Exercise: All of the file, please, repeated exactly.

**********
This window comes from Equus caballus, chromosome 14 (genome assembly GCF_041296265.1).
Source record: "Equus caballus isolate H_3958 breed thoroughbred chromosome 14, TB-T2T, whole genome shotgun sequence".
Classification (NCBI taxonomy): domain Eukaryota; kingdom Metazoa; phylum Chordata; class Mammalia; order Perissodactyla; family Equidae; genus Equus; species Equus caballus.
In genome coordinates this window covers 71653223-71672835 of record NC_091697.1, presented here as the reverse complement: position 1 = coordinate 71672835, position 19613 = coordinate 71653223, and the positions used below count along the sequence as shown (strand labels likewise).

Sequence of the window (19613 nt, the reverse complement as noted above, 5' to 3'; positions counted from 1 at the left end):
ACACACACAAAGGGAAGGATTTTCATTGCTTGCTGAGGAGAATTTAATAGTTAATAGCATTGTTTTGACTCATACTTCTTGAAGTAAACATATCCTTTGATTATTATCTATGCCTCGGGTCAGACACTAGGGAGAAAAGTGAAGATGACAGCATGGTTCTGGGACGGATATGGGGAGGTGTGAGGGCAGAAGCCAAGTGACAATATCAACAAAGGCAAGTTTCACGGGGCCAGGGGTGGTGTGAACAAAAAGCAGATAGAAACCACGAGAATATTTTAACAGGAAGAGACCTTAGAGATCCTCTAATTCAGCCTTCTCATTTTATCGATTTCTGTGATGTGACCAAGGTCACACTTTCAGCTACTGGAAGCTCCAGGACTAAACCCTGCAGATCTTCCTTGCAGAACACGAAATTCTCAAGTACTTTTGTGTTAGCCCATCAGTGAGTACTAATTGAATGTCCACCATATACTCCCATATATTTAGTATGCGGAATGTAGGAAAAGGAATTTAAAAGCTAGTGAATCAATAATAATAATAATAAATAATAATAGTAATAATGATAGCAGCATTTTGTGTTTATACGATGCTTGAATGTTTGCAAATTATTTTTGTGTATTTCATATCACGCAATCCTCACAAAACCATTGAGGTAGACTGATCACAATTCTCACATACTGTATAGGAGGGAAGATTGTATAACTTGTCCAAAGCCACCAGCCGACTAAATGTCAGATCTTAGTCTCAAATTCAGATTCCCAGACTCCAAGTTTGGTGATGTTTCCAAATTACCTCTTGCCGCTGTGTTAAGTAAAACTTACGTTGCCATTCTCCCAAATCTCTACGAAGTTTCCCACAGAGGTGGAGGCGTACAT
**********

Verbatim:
This window comes from Equus caballus, chromosome 14 (genome assembly GCF_041296265.1).
Source record: "Equus caballus isolate H_3958 breed thoroughbred chromosome 14, TB-T2T, whole genome shotgun sequence".
Classification (NCBI taxonomy): domain Eukaryota; kingdom Metazoa; phylum Chordata; class Mammalia; order Perissodactyla; family Equidae; genus Equus; species Equus caballus.
In genome coordinates this window covers 71653223-71672835 of record NC_091697.1, presented here as the reverse complement: position 1 = coordinate 71672835, position 19613 = coordinate 71653223, and the positions used below count along the sequence as shown (strand labels likewise).

Sequence of the window (19613 nt, the reverse complement as noted above, 5' to 3'; positions counted from 1 at the left end):
ACACACACAAAGGGAAGGATTTTCATTGCTTGCTGAGGAGAATTTAATAGTTAATAGCATTGTTTTGACTCATACTTCTTGAAGTAAACATATCCTTTGATTATTATCTATGCCTCGGGTCAGACACTAGGGAGAAAAGTGAAGATGACAGCATGGTTCTGGGACGGATATGGGGAGGTGTGAGGGCAGAAGCCAAGTGACAATATCAACAAAGGCAAGTTTCACGGGGCCAGGGGTGGTGTGAACAAAAAGCAGATAGAAACCACGAGAATATTTTAACAGGAAGAGACCTTAGAGATCCTCTAATTCAGCCTTCTCATTTTATCGATTTCTGTGATGTGACCAAGGTCACACTTTCAGCTACTGGAAGCTCCAGGACTAAACCCTGCAGATCTTCCTTGCAGAACACGAAATTCTCAAGTACTTTTGTGTTAGCCCATCAGTGAGTACTAATTGAATGTCCACCATATACTCCCATATATTTAGTATGCGGAATGTAGGAAAAGGAATTTAAAAGCTAGTGAATCAATAATAATAATAATAAATAATAATAGTAATAATGATAGCAGCATTTTGTGTTTATACGATGCTTGAATGTTTGCAAATTATTTTTGTGTATTTCATATCACGCAATCCTCACAAAACCATTGAGGTAGACTGATCACAATTCTCACATACTGTATAGGAGGGAAGATTGTATAACTTGTCCAAAGCCACCAGCCGACTAAATGTCAGATCTTAGTCTCAAATTCAGATTCCCAGACTCCAAGTTTGGTGATGTTTCCAAATTACCTCTTGCCGCTGTGTTAAGTAAAACTTACGTTGCCATTCTCCCAAATCTCTACGAAGTTTCCCACAGAGGTGGAGGCGTACAT